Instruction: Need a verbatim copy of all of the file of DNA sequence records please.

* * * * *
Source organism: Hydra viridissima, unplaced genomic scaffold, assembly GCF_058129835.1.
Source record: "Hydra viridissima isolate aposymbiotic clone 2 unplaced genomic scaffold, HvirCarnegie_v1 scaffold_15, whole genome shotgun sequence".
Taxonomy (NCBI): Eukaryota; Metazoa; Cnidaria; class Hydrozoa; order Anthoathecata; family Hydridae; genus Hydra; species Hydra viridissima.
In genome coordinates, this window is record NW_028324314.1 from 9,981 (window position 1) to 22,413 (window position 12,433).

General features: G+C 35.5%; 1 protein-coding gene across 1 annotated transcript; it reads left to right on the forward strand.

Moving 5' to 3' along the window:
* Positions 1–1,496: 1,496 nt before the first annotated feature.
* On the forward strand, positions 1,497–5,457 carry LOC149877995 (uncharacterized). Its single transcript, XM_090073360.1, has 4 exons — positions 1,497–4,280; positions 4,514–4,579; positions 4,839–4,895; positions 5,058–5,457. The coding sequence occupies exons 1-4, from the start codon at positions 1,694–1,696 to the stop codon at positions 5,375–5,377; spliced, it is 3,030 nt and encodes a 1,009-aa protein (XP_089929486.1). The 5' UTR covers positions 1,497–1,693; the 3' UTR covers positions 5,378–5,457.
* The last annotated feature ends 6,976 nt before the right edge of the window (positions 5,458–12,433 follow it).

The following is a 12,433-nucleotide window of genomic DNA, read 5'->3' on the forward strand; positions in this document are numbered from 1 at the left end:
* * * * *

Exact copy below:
Source organism: Hydra viridissima, unplaced genomic scaffold, assembly GCF_058129835.1.
Source record: "Hydra viridissima isolate aposymbiotic clone 2 unplaced genomic scaffold, HvirCarnegie_v1 scaffold_15, whole genome shotgun sequence".
Taxonomy (NCBI): Eukaryota; Metazoa; Cnidaria; class Hydrozoa; order Anthoathecata; family Hydridae; genus Hydra; species Hydra viridissima.
In genome coordinates, this window is record NW_028324314.1 from 9,981 (window position 1) to 22,413 (window position 12,433).

General features: G+C 35.5%; 1 protein-coding gene across 1 annotated transcript; it reads left to right on the forward strand.

Moving 5' to 3' along the window:
* Positions 1–1,496: 1,496 nt before the first annotated feature.
* On the forward strand, positions 1,497–5,457 carry LOC149877995 (uncharacterized). Its single transcript, XM_090073360.1, has 4 exons — positions 1,497–4,280; positions 4,514–4,579; positions 4,839–4,895; positions 5,058–5,457. The coding sequence occupies exons 1-4, from the start codon at positions 1,694–1,696 to the stop codon at positions 5,375–5,377; spliced, it is 3,030 nt and encodes a 1,009-aa protein (XP_089929486.1). The 5' UTR covers positions 1,497–1,693; the 3' UTR covers positions 5,378–5,457.
* The last annotated feature ends 6,976 nt before the right edge of the window (positions 5,458–12,433 follow it).

The following is a 12,433-nucleotide window of genomic DNA, read 5'->3' on the forward strand; positions in this document are numbered from 1 at the left end: